Field Service News & Technology Roundup is our blog series, where we feature the latest interesting field service and technology insights impacting field service organizations.
Summer, oh how we missed you. This is the busiest time of the year for many field service businesses. As for news, the past month did not disappoint.
If you are looking for a way to get up to speed, this month’s edition of Field Service News and Technology Roundup is the one to read. June was all about how different industries are getting back to work, safely.
The month of June also saw an uptick in articles detailing how new technologies are being adopted and put into practice by service businesses.
So, without further ado, read the June issue for the latest Field Service News. Don’t forget to check out past editions here.
Digital Manufacturing Preparing for a New Normal
Source: Global Manufacturing Magazine
Author: Georgia Wilson, Contributor
It is evident the world may never return to what we once viewed as “normal” before the pandemic. Instead, we are preparing for what will become our “new normal,” with social distancing, heavy-duty cleaning protocols and the disappearance of the handshake until who knows when.
Leading consulting and research firm, McKinsey and Company, recently conducted research centered on the manufacturing industry. Of particular interest was the impact digital manufacturing will have across European organizations. The statistics are jarring, including shining a light on just how far behind organizations are in adopting industry 4.0 tools.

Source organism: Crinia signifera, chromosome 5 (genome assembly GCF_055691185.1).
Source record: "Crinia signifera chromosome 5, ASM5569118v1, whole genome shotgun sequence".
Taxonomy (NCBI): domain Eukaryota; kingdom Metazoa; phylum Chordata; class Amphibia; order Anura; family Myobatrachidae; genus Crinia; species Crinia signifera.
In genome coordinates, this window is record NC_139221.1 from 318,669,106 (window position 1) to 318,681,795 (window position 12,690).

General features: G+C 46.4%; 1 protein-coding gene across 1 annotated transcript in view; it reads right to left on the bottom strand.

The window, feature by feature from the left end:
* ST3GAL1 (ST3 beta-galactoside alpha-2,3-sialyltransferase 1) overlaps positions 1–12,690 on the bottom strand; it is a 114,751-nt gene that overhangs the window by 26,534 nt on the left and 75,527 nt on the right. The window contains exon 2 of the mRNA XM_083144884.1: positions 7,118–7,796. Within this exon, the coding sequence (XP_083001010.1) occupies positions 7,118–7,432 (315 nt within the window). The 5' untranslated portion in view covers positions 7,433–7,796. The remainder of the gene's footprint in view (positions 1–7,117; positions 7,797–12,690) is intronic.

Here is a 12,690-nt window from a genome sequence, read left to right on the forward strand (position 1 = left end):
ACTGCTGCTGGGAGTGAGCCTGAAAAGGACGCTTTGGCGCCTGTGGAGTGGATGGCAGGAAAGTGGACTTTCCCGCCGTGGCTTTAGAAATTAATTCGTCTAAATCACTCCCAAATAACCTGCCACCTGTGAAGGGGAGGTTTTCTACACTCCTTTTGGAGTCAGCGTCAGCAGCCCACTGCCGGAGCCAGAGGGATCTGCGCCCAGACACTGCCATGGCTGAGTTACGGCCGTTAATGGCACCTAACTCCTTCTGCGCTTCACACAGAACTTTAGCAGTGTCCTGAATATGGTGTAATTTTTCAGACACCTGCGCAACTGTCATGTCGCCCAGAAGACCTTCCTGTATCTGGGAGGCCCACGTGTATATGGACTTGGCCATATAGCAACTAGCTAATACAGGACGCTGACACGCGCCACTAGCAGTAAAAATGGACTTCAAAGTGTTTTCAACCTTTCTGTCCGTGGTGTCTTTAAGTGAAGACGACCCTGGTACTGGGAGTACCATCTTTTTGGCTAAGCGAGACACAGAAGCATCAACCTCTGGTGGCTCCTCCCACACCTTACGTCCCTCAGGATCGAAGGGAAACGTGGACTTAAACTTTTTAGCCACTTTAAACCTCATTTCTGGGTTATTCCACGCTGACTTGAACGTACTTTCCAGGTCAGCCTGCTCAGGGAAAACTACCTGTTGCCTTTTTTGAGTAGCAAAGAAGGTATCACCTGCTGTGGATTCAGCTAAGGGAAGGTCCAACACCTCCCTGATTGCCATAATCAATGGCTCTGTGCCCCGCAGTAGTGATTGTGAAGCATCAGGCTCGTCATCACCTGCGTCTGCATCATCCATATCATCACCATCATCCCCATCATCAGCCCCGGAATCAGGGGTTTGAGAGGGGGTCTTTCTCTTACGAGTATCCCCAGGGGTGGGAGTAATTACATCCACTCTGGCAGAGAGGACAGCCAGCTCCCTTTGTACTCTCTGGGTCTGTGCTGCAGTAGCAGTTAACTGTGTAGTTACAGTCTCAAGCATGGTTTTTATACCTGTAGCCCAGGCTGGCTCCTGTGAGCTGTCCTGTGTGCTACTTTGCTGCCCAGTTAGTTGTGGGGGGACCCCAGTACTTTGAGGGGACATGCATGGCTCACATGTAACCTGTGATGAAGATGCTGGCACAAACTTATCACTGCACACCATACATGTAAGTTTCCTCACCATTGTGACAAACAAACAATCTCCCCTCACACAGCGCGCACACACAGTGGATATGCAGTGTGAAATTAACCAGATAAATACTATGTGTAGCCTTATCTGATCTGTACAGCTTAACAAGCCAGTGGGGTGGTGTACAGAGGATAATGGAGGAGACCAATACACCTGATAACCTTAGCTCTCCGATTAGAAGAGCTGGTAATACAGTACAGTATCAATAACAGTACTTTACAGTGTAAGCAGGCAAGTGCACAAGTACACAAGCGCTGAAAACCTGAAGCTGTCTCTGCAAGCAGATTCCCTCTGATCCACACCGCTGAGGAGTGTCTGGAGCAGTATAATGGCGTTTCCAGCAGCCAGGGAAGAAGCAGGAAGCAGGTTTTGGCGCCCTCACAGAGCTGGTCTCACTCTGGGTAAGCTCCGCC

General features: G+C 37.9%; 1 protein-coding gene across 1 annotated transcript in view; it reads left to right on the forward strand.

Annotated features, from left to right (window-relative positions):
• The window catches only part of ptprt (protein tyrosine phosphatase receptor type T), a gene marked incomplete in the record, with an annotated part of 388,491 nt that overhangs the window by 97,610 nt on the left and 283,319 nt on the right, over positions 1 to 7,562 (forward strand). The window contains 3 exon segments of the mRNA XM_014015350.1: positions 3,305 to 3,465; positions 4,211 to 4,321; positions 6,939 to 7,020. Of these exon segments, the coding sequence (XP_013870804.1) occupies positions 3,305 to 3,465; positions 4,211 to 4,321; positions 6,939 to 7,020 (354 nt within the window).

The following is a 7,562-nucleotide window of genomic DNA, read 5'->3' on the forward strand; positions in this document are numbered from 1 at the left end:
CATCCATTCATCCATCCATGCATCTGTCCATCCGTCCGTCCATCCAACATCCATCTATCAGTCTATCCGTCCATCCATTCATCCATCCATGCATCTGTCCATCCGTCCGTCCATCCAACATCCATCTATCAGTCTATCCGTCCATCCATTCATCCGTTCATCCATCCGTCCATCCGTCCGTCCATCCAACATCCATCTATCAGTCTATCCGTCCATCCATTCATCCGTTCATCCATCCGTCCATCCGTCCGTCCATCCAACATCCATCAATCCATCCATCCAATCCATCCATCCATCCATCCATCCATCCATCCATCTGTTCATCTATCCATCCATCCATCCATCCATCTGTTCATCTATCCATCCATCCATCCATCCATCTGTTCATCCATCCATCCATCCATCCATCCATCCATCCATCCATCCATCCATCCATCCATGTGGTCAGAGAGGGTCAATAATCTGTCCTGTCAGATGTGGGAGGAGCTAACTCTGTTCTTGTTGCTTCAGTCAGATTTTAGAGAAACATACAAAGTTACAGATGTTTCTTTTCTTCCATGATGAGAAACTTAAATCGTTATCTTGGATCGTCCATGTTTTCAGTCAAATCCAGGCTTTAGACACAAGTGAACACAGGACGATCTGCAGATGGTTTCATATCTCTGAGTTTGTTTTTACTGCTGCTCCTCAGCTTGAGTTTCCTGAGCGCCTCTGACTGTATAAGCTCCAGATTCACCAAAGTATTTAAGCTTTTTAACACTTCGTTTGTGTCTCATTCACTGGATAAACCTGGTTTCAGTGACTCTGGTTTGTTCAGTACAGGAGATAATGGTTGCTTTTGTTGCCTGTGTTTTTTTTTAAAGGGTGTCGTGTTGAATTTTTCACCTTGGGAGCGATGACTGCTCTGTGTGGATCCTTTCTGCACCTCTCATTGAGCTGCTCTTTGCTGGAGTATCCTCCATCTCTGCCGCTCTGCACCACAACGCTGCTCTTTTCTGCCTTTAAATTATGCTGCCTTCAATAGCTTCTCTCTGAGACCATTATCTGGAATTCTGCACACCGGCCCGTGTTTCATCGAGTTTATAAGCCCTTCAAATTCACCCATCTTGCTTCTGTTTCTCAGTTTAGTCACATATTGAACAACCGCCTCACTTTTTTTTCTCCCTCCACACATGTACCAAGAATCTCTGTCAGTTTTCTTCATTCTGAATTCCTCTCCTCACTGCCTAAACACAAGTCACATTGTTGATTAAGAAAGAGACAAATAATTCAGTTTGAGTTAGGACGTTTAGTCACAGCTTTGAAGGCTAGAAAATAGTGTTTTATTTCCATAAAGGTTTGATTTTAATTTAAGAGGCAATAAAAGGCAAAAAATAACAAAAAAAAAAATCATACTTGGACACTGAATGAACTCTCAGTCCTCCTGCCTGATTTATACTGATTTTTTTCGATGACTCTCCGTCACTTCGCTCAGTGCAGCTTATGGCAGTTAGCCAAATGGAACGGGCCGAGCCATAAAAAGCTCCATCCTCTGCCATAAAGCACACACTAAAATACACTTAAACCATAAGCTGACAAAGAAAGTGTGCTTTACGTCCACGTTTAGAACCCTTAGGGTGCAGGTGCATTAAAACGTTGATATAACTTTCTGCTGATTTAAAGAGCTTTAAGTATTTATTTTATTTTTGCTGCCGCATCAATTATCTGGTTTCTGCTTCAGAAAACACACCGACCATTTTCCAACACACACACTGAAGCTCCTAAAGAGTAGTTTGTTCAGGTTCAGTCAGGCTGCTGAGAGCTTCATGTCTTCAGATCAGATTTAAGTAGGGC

McKinsey provides five principles that successful organizations have instilled across their operations. I won’t cover those here, but they are worth reviewing. The meat of the article discusses tools organizations put in place to help them achieve digital transformation. The list is interesting and may provide your own organization with ideas.
Read the full article here.
The Convergence of Events That Will Change the Field Service Industry
Source: Field Technologies Online
Author: Mark Percy, VP of Technology at Field Squared
Regardless of the current situation, the field service industry is changing, fast. Here at Field Squared, we see it on the horizon: a convergence of events that will change the field service industry. It is an important, often overlooked topic we know needs to be top of mind.
In Field Technologies Online, our VP of Technology presents 5 converging events and discusses the potential impact for the industry. You may also be aware of a couple of the events yourself. Specifically, an aging workforce may be a challenge at your company as I write this. Or, maybe you, too, adopted multiple systems that are unable to “talk” to one-another.
Honestly, of all the articles in this month’s edition of this blog series, this is the one to read.
Construction Industry is a Rocket About to Take Off
Source: Construction Dive
Author: Jenn Goodman
The current market situation is presenting unique situations for certain service industries making the transition back to work. The construction industry in particular is one such industry where social distancing can be a challenge.
Construction Dive’s Jenn Goodman conducted a series of interviews with leaders in the industry as they reopen operations. In this article, Goodman spoke with Chuck Goodrich, the president/CEO Gaylor Electric, to get his insight on how they are reopening under the new normal.